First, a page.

After the signing we jumped into two cars and made our way to the rental house. Razorhawk, Vector, Doc Mystery, and I were in one car while Roxanne, her son, and NightBug were in a second. Doc Mystery was a new RLSH, operating in Palmdale, California, and was here to learn the ropes. Doctor Mystery and I shared the floor of an office/music studio on the bottom floor, Ted and Travis and a friend from the Utah Initiative all shared a room, while Razorhawk took a couch in the dining room and Roxanne’s crew from San Francisco all shared a bedroom. I snagged a blanket from a couch upstairs and used Hobbes and my thickest shirt as a pillow, but immediately wished I had brought a real pillow and sleeping bag. A sheet over a hard floor makes a terrible bed.
After a breakfast of bagels and leftover garlic bread, Doctor Mistery, Razorhawk, Roxanne & the San Francisco Initiative, and the Legacy Initiative (from Utah) piled into three cars and drove to Balboa Park near downtown. A tarp was spread out on the ground with countless backpacks and assorted supplies on top.
Superheroes carpooled to the park and arrived two by two. Some were old friends and some were newcomers. San Francisco and San Diego had the largest groups, but superheroes from Central California, Oregon, Utah, Georgia, Minnesota, New York, and North Carolina also came to the event. There were lots of new faces, and I was a new face to many. My old mask and hat had been replaced by a simple grey shirt and I had to introduce myself as “Jason, but I used to be Monzon” before some people recognized me.
We set up a table and quickly got to work sorting the packages. Each backpack got a toiletry kit complete with sunscreen, a toothbrush, toothpaste, soap, and a roll of toilet paper, plus granola bars, a bottle of water, ziplock bags, socks, and sunglasses. My Scottish friend Dana arrived just in time to help count the backpacks. They weren’t countless after all: there were 222.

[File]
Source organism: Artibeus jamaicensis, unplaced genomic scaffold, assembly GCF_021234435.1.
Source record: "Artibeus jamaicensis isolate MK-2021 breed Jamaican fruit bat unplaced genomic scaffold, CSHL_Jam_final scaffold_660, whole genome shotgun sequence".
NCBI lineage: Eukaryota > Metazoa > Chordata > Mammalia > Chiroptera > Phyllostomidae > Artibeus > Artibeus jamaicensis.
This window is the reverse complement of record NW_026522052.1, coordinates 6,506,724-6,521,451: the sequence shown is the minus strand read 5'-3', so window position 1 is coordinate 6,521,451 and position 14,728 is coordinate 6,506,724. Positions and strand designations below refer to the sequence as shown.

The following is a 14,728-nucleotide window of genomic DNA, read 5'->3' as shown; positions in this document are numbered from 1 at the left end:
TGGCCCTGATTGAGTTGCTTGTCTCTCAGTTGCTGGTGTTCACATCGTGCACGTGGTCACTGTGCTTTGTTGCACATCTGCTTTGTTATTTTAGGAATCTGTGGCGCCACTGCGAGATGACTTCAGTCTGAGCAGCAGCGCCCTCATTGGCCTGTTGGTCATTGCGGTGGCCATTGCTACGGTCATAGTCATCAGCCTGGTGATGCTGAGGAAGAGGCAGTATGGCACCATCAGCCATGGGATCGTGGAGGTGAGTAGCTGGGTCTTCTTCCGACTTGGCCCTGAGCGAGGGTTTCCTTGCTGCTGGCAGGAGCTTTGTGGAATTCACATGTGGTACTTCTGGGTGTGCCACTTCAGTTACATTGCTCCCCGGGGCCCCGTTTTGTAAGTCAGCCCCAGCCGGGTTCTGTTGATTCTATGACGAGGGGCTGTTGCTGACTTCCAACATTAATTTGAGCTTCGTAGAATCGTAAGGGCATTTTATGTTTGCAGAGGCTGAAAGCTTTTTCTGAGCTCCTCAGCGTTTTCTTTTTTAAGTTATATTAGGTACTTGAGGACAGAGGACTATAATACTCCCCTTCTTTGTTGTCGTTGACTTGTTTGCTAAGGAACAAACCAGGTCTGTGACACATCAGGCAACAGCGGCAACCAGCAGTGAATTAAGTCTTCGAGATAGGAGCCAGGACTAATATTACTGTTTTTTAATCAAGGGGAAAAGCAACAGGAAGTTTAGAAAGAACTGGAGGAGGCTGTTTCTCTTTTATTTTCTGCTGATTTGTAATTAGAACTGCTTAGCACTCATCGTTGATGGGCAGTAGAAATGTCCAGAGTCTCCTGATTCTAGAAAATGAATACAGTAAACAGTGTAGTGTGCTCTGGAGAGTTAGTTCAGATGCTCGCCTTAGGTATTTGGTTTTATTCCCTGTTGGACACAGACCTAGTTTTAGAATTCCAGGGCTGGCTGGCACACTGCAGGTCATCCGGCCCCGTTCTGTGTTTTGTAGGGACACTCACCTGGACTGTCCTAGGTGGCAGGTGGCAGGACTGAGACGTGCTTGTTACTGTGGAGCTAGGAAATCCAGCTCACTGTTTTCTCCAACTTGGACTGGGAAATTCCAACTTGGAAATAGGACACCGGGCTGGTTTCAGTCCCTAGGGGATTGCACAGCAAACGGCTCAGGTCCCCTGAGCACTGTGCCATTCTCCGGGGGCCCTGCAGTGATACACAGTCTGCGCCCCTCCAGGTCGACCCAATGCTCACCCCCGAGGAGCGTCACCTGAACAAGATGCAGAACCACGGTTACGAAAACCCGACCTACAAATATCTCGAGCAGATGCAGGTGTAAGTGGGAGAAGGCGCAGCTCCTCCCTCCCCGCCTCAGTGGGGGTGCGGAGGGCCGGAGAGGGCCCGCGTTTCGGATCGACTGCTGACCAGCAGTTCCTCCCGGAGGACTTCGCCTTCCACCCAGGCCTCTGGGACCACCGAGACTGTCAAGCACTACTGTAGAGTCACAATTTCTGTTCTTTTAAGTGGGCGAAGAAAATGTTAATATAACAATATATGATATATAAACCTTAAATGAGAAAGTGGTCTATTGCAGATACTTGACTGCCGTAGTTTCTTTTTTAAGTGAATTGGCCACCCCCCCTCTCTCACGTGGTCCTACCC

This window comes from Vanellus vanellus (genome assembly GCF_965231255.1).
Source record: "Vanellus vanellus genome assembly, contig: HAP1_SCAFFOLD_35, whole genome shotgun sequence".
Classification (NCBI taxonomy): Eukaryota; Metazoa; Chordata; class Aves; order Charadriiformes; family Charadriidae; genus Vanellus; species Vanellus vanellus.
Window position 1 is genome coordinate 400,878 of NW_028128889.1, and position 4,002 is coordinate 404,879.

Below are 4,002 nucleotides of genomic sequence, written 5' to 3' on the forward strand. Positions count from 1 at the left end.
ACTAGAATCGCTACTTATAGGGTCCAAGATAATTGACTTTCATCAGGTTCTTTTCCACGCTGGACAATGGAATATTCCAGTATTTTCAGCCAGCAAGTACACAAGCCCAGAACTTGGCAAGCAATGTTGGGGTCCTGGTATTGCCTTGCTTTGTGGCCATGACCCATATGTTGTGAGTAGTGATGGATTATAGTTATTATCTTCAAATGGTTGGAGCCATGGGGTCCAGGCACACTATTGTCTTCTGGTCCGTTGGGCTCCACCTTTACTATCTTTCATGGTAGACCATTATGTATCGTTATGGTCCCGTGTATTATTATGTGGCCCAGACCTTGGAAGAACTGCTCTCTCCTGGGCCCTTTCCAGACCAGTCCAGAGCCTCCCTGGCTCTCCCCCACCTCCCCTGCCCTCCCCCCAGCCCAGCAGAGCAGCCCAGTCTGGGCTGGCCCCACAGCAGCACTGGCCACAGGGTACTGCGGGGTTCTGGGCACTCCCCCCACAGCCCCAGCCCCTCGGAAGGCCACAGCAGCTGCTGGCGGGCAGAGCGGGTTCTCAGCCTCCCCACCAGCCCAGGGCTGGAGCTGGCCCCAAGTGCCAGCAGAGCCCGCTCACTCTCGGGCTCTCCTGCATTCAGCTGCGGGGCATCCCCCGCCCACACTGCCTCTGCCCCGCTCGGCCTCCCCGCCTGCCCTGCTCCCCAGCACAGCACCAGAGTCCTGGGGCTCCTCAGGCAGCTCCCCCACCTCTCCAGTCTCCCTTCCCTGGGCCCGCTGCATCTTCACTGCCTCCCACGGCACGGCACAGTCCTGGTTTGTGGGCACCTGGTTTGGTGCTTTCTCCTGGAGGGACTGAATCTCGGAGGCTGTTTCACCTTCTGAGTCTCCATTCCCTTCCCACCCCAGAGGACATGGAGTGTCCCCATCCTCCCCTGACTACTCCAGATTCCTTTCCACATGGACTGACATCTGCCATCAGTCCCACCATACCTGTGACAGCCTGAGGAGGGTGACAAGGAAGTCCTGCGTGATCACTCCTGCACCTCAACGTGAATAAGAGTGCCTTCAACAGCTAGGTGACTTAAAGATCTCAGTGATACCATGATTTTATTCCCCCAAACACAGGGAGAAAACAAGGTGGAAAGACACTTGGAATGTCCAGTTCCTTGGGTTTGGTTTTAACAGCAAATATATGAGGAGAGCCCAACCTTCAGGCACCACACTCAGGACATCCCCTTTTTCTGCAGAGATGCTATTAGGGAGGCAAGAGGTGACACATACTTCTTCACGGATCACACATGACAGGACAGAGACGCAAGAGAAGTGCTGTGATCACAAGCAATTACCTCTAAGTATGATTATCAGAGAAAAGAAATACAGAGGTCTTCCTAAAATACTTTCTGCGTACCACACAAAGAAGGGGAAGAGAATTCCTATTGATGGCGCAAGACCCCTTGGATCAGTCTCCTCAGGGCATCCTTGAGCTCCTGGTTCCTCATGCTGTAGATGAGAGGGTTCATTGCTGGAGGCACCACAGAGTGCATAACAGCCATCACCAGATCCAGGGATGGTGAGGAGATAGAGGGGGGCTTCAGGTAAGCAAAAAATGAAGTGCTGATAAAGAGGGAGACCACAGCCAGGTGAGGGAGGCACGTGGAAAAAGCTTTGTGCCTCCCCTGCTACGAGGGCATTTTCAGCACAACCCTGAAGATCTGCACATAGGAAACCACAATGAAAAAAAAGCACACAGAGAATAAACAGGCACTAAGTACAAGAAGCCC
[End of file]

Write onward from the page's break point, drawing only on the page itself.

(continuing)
After putting the backpacks together and piling them into three vans, we had a short meeting. First we split into groups and determined our routes, then we, finally, had time to talk. I reconnected with The Grimm and met Impact, a new superhero starting his own team in North Carolina. Everybody told stories and caught up before regrouping for pictures and to honor the original six, who had gone to each of the six HOPE events.
Just before we left, the Legacy Intiative showed up with at least 500 fresh burritos to hand out. We then split into three teams with each led by a member of the Xtreme Justice League. After an extended hunt for parking downtown, each team grabbed all of the backpacks it could carry and set out to help. We spent the next hour walking through crowded streets, offering backpacks and smiles to anybody living on society’s fringes.
Our teams were well-organized and walked in loose military formations, led by an XJL member who gave radio updates with requested supplies and our exact location after every block. I made an effort to learn something about each person I met. Each was as friendly to me as I was to them. I wasn’t sure if they appreciated the backpacks or the humane treatment more* but I was too busy to overthink it.
And just like that, it was over. The number 222 sounds like a lot of backpacks, but our group was so large that we had less than ten backpacks each. The joy of giving the supplies was dampened by explaining to men that you had just run out— they could look 20 feet down the road and see people who had received backpacks. We had extra burritos that we continued to give out but they were a poor consolation prize when compared to the backpacks stuffed to the gills with supplies.
*Just kidding. Of course they appreciated the backpacks full of supplies more.
We made our way back to Balboa Park after running out of supplies. A small group had skipped the handout to reserve a spot at the crowded park for a barbecue.
I spent the next hour tossing a frisbee and meeting more new people until the food was ready, then wolfed down hamburgers and potato chips shamelessly fast— my breakfast of a quarter bagel and leftover garlic bread hadn’t been as filling as I had hoped.
Our time at the bookstore was on a loose schedule and our morning gathering was rushed. At the barbecue we finally had time to catch up. Many of the attendees saw each other every year at HOPE, though it had been three years for me. I soaked in as many stories as I could and avoided the “one time in Mozambique…” trap that my mind sometimes gets caught in when telling stories. After the food was gone, the cake came out. The cake was dedicated to Mr. Xtreme, the leader and founder of the Xtreme Justice League (which has now spread to Oklahoma City and Raleigh, North Carolina), celebrating ten years of volunteering.
After stuffing ourselves just short of adult-onset diabetes, we cleaned the park and I caught a ride with Razorhawk, Doctor Mystery, and NightBug back to the rented house to catch a nap. The evening would feature a benefit concert and an overnight crime patrol and I needed all the rest I could get.
Next week I’ll publish the story of the benefit concert, the crime patrol downtown, and our farewells the next morning.